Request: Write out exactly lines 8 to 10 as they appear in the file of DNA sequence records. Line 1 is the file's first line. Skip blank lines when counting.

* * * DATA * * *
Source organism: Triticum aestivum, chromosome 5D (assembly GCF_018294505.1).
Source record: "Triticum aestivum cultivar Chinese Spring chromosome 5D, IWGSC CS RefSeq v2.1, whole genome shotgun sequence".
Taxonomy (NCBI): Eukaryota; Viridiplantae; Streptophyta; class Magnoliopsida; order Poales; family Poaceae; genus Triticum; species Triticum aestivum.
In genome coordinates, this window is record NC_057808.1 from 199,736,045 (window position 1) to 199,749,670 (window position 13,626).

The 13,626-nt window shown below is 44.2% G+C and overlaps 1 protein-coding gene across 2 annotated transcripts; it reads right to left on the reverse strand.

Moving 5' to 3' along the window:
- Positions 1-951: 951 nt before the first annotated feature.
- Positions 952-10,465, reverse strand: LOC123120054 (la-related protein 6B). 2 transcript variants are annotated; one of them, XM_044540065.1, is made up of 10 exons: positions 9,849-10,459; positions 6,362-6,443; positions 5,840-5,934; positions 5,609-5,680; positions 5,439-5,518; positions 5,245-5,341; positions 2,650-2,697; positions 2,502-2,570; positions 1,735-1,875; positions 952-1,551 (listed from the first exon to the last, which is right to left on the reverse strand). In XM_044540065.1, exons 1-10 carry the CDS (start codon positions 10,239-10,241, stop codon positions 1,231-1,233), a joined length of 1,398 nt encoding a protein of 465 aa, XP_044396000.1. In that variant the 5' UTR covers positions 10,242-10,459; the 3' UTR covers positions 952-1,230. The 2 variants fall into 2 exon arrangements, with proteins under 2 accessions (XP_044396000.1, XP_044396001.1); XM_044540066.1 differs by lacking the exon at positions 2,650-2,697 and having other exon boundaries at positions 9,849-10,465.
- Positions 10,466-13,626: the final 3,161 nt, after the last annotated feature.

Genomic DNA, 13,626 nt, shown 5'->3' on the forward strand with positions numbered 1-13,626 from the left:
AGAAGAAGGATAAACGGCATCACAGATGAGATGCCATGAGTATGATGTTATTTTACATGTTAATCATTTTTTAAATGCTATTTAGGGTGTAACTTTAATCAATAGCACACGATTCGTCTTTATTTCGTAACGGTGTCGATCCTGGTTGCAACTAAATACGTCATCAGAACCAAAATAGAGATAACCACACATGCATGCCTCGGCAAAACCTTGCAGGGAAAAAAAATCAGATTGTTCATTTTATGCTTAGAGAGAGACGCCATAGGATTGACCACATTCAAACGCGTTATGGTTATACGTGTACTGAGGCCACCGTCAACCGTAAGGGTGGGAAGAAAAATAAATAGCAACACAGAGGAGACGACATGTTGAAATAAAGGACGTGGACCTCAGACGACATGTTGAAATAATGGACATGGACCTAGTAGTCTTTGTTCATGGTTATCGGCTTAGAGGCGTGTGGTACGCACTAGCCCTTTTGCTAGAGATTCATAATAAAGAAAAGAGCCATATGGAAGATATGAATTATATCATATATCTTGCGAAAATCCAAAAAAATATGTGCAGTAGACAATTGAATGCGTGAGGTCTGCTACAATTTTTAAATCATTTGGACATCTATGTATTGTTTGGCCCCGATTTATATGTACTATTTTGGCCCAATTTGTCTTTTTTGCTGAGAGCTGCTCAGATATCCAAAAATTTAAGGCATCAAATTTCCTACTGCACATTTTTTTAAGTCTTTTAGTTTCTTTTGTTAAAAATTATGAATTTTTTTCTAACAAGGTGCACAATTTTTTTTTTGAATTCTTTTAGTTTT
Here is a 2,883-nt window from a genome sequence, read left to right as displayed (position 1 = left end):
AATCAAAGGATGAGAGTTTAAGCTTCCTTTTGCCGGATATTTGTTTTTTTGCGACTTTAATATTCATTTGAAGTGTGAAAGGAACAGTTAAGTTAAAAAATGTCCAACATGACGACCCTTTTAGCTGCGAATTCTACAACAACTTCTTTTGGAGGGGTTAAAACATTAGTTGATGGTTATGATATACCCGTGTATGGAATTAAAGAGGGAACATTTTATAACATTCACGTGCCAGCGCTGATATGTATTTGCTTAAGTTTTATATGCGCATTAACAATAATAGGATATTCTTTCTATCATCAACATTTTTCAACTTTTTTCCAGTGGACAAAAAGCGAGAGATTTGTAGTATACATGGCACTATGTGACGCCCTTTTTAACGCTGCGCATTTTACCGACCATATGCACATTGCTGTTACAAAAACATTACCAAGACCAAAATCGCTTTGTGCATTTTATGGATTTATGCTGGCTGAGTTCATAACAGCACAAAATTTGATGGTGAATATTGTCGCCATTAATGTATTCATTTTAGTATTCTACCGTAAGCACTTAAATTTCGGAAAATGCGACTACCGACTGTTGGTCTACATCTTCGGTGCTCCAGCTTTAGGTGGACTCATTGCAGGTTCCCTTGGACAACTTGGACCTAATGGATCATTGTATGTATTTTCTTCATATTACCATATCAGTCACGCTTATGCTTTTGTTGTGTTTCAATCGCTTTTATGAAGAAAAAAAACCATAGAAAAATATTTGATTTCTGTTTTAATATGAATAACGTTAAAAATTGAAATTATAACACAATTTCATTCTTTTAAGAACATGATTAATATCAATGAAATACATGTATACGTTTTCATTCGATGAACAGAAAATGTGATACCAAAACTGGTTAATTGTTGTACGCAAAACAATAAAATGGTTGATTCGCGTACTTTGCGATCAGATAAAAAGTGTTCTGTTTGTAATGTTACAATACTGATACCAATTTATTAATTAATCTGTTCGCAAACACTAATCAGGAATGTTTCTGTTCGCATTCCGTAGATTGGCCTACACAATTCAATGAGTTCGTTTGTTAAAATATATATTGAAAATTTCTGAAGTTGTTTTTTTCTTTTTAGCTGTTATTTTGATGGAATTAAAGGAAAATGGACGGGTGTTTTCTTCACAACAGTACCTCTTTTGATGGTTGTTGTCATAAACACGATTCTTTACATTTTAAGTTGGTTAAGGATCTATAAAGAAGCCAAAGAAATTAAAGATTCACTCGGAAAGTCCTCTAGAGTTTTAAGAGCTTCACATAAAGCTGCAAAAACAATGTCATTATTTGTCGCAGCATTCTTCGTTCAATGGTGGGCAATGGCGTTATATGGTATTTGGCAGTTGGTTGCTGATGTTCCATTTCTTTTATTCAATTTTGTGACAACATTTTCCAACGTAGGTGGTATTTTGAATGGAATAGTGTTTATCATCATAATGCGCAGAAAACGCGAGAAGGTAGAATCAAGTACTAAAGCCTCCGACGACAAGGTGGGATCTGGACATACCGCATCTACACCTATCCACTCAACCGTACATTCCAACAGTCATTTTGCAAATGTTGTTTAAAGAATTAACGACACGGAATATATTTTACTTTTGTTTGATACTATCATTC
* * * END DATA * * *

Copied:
- Positions 952-10,465, reverse strand: LOC123120054 (la-related protein 6B). 2 transcript variants are annotated; one of them, XM_044540065.1, is made up of 10 exons: positions 9,849-10,459; positions 6,362-6,443; positions 5,840-5,934; positions 5,609-5,680; positions 5,439-5,518; positions 5,245-5,341; positions 2,650-2,697; positions 2,502-2,570; positions 1,735-1,875; positions 952-1,551 (listed from the first exon to the last, which is right to left on the reverse strand). In XM_044540065.1, exons 1-10 carry the CDS (start codon positions 10,239-10,241, stop codon positions 1,231-1,233), a joined length of 1,398 nt encoding a protein of 465 aa, XP_044396000.1. In that variant the 5' UTR covers positions 10,242-10,459; the 3' UTR covers positions 952-1,230. The 2 variants fall into 2 exon arrangements, with proteins under 2 accessions (XP_044396000.1, XP_044396001.1); XM_044540066.1 differs by lacking the exon at positions 2,650-2,697 and having other exon boundaries at positions 9,849-10,465.
- Positions 10,466-13,626: the final 3,161 nt, after the last annotated feature.

Genomic DNA, 13,626 nt, shown 5'->3' on the forward strand with positions numbered 1-13,626 from the left: